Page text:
It seems we are about to fall off the “fiscal cliff.” Didn’t we already do that? What happened in 2007 and 2008 when the value of our homes got cut in half? What was that? A fiscal speed bump? A fiscal slap on the back of the head? Whatever euphemism you want to use, falling off the fiscal cliff is a pretty short drop for most of us after that.
What was it when we had to bail out the banks and the auto manufacturers? A fiscal parachute that failed to open? Falling into a fiscal wood chipper? Buying the fiscal farm? Eating the fiscal puffer fish? Choking on our own fiscal vomit? Failing the fiscal physical?
Boy, if we fall off the fiscal cliff, horrible things will happen. That college I already can’t afford to send my kids to will raise its prices. That used car I already can’t afford to buy will be even more expensive.
If we jump on the fiscal hand grenade, if we stick our finger in the fiscal electrical socket, if we touch the fiscal third rail, people who are out of work now will still be out of work. How will they even know we hit the fiscal bridge abutment at 100 mph? Unless someone tells them, they won’t notice much of a difference.
If the fiscal dam breaks, if the fiscal China syndrome occurs, if the fiscal cherry bomb explodes, if the fiscal pandemic spreads, if the fiscal Waterloo arrives, how will the people whose homes are already under the fiscal water be able to fiscally tell? They still won’t be able to pay their fiscal bills.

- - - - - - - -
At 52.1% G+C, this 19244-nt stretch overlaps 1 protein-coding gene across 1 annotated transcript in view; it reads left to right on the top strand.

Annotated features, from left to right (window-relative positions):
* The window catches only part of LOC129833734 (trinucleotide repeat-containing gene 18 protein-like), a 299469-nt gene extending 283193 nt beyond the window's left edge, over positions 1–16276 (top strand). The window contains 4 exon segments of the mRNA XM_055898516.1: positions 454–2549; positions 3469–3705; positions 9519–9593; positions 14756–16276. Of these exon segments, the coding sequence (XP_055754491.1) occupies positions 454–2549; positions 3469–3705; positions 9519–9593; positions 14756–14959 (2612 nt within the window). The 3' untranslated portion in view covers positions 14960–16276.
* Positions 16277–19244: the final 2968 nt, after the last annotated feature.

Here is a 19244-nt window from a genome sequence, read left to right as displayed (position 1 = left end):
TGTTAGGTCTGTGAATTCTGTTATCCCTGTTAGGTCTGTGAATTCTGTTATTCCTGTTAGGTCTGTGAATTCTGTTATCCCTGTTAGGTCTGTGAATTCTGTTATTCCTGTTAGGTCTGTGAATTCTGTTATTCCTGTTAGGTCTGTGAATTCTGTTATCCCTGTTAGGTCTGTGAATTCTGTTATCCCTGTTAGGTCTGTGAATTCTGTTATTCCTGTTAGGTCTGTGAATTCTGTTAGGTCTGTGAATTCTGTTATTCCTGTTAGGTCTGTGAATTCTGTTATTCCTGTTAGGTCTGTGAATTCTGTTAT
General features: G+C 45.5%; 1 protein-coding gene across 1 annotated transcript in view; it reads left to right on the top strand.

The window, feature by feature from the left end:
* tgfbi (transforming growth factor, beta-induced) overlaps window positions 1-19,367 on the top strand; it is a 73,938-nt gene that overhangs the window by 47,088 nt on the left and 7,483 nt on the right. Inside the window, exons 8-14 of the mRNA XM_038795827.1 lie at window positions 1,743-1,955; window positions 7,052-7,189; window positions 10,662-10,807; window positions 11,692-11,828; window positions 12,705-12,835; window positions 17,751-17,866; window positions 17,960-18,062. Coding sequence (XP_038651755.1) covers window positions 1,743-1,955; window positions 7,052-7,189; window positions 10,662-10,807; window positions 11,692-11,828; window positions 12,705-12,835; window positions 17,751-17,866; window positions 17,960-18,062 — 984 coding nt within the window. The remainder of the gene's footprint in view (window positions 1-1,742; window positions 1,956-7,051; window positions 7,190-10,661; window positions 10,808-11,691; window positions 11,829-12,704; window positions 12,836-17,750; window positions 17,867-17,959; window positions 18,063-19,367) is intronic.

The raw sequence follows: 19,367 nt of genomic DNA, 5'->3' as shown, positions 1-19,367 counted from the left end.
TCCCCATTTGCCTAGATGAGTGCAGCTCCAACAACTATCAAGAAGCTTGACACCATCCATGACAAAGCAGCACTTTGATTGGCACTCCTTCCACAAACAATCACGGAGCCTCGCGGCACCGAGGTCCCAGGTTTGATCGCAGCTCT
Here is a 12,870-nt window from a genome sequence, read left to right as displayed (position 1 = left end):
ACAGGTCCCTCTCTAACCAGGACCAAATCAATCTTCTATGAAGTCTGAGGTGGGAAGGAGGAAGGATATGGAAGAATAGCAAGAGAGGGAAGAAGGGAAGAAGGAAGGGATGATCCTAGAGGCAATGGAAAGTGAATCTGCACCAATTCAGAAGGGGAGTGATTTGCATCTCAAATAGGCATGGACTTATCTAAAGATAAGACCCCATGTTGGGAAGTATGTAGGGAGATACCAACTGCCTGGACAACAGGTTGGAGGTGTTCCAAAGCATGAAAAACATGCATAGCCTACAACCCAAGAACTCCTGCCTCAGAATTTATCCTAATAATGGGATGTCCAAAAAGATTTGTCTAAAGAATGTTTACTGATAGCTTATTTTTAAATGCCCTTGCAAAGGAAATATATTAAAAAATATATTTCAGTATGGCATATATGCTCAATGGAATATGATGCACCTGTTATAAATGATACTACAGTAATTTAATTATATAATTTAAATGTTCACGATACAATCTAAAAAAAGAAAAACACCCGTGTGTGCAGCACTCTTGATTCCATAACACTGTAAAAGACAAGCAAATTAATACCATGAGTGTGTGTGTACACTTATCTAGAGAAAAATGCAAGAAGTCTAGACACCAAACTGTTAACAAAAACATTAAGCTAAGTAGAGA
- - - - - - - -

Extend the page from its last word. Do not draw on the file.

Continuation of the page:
It’s almost as if you can make anything sound bad by putting the word “fiscal” in front of it. Don’t eat the fiscal breakfast burrito; the fiscal “Three Amigos” wasn’t as funny as they told me; don’t bring home a fiscal report card. But people who lost money when Lehman Brothers, AIG and Citigroup tanked won’t know if they’re getting fiscally waterboarded. Things will be pretty much the same for them.
A columnist in a major newsmagazine said, “It’s a bad time to be rich.” Yes, as you can well imagine, it must be horrible to have a lot of money.
You may have noticed that the rich are always complaining about it. It’s a wonder they don’t give away all that money so they can be wildly happy like the rest of us. No doubt they’re wishing they were poor now, like all the lucky people who get to wonder where their next paycheck is coming from. The wealthy are missing all the fun of deciding which bill to pay first — the one for rent, the car loan, heating oil, medical or food — and which not to pay at all. Boy, I wouldn’t want to be rich right now; it really must stink.
If only there were some way to avoid this fiscal Bataan Death March, this fiscal Mount St. Helens, this fiscal Superstorm Sandy, this fiscal Hurricane Katrina, this fiscal San Francisco earthquake, this fiscal Pompeii, this fiscal Titanic, this fiscal Krakatoa. What could we possibly do? What can anyone do? Cut the Defense Department’s budget by a third, solving the problem overnight and still leaving us with the biggest military in the world by far? Stop, that’s crazy talk.
If you and I fall off a real cliff, we die. If our economy goes over a fiscal cliff, not one political career will die. The difference is that when you and I die, someone, somewhere, might care.
Jim Mullen’s newest book is called “Kill Me, Elmo: The Holiday Depression Fun Book.” You can reach him at JimMullenBooks.com.